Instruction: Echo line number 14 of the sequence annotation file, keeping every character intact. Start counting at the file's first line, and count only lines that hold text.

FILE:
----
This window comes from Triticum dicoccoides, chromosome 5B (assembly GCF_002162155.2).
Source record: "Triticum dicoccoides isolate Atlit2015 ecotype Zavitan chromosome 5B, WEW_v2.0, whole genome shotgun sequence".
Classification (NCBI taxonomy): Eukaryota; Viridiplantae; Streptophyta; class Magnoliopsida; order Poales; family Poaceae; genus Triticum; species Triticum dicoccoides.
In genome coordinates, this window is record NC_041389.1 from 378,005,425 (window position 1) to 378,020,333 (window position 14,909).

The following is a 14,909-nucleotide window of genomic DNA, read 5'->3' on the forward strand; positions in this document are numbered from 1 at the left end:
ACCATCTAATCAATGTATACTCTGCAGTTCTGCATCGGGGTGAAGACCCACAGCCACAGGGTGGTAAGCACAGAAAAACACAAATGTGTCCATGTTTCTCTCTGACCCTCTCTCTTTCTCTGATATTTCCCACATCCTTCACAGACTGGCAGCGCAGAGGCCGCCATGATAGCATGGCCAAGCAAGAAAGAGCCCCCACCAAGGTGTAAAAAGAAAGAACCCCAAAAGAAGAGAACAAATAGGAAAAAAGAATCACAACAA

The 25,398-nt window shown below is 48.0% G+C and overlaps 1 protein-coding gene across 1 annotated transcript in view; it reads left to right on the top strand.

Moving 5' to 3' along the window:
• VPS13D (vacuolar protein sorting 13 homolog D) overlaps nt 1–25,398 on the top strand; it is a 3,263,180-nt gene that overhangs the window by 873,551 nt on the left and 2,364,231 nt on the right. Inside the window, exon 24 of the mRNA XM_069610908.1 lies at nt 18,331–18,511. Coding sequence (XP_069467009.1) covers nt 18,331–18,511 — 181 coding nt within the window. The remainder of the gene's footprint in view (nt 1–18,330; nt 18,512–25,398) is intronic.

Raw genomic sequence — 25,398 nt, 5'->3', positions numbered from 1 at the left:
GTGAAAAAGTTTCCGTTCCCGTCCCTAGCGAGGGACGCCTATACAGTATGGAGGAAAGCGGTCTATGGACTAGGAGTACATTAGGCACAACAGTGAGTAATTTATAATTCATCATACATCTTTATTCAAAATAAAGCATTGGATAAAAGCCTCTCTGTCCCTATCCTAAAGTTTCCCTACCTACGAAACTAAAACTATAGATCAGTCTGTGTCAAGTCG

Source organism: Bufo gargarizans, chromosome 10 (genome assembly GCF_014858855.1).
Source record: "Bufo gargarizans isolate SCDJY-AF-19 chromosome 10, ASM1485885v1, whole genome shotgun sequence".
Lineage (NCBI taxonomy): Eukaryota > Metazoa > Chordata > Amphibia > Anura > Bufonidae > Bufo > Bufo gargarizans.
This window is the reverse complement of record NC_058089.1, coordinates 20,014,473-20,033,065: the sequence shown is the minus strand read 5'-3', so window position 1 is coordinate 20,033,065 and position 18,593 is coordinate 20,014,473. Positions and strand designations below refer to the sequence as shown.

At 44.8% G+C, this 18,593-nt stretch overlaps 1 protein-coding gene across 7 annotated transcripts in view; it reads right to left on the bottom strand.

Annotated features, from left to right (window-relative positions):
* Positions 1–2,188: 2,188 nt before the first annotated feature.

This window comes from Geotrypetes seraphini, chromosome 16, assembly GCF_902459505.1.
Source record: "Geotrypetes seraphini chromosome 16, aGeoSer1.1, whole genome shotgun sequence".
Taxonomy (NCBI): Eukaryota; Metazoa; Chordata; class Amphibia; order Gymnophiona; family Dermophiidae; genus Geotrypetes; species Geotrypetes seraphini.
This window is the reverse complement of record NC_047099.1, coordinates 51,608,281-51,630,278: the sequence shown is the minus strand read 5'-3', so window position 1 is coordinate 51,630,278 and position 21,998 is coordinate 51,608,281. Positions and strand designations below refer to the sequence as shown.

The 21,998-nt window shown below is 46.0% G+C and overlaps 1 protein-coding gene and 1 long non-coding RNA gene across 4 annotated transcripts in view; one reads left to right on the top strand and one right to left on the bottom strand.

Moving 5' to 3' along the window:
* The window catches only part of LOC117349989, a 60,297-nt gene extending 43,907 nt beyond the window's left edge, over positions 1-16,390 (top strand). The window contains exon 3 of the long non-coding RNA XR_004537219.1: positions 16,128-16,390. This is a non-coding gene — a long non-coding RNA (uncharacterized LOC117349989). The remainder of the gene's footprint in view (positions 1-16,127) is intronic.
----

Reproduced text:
Lineage (NCBI taxonomy): Eukaryota > Metazoa > Chordata > Amphibia > Anura > Bufonidae > Bufo > Bufo gargarizans.